The issues of race and gender are often depicted as men v. women, white v. everyone else, but in reality it’s not so simple. The issues of misogyny and racism within the Asian-American community is something 18 Million Rising, an organization focused on engaging Asian-Americans and Pacific Islanders in political action, addressed today in a Twitter town hall.
And now with its #HyperMasculAZNs hashtag, many are speaking out about how Asian-American men are proponents of toxic masculinity and racism.
Q1 We see patriarchy, misogyny, and toxic masculinity throughout society. But how do they manifest in our own communities? #HyperMasculAZNs— 18MR.org (@18millionrising) August 5, 2016
So much to unpack here — reality of AAPI emasculation, problems of overcompensation + adoption of white-framed masculinity #HyperMasculAZNs— 18MR.org (@18millionrising) August 5, 2016
According to organizer Mark Tseng Putterman, the inspiration from the hashtag came from an interview with actor John Cho in Vulture last month, in which he said, “Asian men…suffer more than Asian women,” to which the organization responded with some tongue-in-cheek memes about Asian masculinity. “The memes struck such a nerve that we realized how hungry folks in our community were for a critical conversation about the ways that Asian-American men perpetuate misogyny, homophobia, and a toxic sort of masculinity,” Tseng Putterman told the Daily Dot over email. “We created the hashtag #HyperMasculAZNs and hosted today’s Twitter town hall to create space for that conversation to happen, and to challenge Asian-American men to do better.”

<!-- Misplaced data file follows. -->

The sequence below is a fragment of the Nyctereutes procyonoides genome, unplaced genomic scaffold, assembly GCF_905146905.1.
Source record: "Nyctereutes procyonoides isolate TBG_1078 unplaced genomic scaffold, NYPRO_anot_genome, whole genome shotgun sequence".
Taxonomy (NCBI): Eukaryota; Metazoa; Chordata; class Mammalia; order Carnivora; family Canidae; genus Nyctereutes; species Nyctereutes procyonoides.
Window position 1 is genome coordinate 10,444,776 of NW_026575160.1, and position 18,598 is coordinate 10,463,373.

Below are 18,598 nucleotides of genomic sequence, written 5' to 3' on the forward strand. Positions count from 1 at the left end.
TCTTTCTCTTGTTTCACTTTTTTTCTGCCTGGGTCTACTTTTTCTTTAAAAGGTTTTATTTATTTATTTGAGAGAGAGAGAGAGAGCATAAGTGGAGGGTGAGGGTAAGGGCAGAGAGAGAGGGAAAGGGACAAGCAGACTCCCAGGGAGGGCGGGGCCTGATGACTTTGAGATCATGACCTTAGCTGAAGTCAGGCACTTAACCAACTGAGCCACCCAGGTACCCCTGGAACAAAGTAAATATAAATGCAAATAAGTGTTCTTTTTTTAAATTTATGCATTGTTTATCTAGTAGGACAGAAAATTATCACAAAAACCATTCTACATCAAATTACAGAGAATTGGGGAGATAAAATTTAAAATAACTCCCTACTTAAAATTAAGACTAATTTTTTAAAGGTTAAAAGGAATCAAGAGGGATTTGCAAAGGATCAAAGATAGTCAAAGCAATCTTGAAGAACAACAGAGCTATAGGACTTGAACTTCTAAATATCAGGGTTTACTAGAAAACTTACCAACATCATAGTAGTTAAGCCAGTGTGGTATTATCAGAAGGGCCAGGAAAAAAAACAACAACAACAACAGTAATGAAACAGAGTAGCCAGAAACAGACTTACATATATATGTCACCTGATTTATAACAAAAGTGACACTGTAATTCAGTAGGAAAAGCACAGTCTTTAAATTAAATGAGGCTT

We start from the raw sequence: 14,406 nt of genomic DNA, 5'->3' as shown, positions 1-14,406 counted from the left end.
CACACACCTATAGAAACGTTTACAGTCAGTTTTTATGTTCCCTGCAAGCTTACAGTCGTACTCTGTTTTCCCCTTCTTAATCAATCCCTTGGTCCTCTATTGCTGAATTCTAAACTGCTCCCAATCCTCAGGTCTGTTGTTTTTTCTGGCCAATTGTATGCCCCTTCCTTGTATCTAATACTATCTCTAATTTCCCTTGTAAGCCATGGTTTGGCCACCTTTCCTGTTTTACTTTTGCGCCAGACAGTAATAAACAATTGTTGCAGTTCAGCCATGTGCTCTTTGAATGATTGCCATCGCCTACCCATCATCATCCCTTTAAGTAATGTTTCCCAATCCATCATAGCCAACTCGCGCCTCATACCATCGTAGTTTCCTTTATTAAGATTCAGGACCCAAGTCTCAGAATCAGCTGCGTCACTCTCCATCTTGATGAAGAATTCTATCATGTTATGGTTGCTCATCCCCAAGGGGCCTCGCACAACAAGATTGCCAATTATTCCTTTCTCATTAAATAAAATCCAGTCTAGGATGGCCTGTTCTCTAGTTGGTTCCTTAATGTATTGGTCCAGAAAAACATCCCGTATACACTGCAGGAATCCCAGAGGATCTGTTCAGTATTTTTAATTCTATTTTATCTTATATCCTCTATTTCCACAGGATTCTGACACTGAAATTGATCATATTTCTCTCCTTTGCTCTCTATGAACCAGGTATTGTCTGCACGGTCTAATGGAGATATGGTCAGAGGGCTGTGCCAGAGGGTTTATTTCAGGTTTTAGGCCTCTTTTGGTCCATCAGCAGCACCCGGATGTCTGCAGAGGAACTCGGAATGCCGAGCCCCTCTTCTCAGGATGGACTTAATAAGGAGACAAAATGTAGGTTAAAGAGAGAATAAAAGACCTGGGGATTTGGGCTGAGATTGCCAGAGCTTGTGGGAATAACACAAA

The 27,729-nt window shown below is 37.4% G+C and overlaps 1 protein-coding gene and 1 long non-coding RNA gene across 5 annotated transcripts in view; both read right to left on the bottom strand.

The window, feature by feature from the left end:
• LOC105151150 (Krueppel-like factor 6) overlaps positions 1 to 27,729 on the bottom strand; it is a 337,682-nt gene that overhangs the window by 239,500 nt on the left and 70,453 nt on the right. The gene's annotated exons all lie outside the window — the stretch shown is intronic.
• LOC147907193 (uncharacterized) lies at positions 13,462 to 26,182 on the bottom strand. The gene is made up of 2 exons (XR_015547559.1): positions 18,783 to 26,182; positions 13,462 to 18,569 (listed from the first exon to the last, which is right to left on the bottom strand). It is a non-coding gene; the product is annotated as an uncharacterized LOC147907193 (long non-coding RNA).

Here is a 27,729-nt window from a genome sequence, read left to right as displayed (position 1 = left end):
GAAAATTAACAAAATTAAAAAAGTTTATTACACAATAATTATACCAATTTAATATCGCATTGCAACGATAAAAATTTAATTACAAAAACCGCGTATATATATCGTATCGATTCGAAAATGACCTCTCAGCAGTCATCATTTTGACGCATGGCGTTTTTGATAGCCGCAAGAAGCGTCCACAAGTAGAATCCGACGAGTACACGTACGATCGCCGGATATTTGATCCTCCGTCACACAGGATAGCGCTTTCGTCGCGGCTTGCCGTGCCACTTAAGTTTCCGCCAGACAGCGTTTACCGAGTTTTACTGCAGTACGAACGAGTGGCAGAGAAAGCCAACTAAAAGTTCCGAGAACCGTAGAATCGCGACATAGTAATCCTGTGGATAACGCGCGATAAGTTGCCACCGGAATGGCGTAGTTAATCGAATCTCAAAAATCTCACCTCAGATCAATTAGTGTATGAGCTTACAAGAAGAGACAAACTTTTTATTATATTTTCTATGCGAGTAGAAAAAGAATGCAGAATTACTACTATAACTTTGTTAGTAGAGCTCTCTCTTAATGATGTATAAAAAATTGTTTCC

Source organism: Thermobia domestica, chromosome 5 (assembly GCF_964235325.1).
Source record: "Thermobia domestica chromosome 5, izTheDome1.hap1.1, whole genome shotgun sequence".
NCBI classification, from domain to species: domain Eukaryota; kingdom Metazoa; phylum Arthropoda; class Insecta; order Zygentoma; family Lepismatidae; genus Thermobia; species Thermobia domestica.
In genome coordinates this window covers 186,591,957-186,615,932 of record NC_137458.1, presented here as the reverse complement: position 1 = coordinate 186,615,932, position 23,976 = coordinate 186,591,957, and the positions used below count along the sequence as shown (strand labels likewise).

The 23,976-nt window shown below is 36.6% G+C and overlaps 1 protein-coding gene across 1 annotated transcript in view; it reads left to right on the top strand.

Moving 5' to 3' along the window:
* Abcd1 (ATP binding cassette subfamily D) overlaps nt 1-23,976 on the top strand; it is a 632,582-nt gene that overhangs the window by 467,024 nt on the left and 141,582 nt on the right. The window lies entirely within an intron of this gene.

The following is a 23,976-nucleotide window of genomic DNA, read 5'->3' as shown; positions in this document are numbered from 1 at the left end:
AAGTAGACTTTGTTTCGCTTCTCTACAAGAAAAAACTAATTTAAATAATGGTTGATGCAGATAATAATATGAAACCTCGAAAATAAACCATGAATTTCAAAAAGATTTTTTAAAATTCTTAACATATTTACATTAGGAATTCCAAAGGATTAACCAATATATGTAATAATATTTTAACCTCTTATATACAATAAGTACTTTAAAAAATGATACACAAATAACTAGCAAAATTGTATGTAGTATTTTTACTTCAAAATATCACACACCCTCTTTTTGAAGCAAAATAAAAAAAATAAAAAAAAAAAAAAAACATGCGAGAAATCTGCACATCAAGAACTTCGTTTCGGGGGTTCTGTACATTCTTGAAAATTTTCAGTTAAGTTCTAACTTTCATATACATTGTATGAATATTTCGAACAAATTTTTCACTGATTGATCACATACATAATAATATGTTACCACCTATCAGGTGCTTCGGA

can we talk about how antiblackness is embedded in the "misogylinity" of cis asian men #HypermasculAZNs— jay double wu (@im_nauseous) August 5, 2016
Also so much anti-blackness amongst #HyperMasculAZNs, coopting stereotypes of Black male aggression and masculinity (e.g. Eddie Huang)— MTP (@tsengputterman) August 5, 2016
#HyperMasculAzns My abusive former friend was fighting white supremacy hard but also bought into patriarchy heavily. Internalized misogyny.— queerazngurl (@queerazngurl) August 5, 2016
toxic masculinity & misogyny is also much about the silencing of and dismissal of AAPI women, even in Asian am spaces #HyperMasculAZNs— Julie Ae Kim (@julieaekim) August 5, 2016
Tseng Putterman says the emasculation of AAPI men is “real, painful, systemic experience that stems from white supremacy,” but that “too often the response to this emasculation is for men to overcompensate in these ‘traditionally’ masculine ways, whether that means embodying normative white maleness and the homophobia and misogyny it often comes with, or by appropriating and coopting stereotypes and symbols of black masculinity.”
So often identity politics is turns into a question of “Who has it worse?” rather than a conversation about how all of our backgrounds and experiences influence who we are and how we treat one another. Tseng Putterman hopes that campaigns like this can help everyone see identity is not a zero-sum game, “recognizing that while women and gender nonconforming folks face the greatest threat from toxic masculinity, cisgender Asian-American men are often struggling to make sense of their own worth in a society that tells us we’re inherently undesirable.”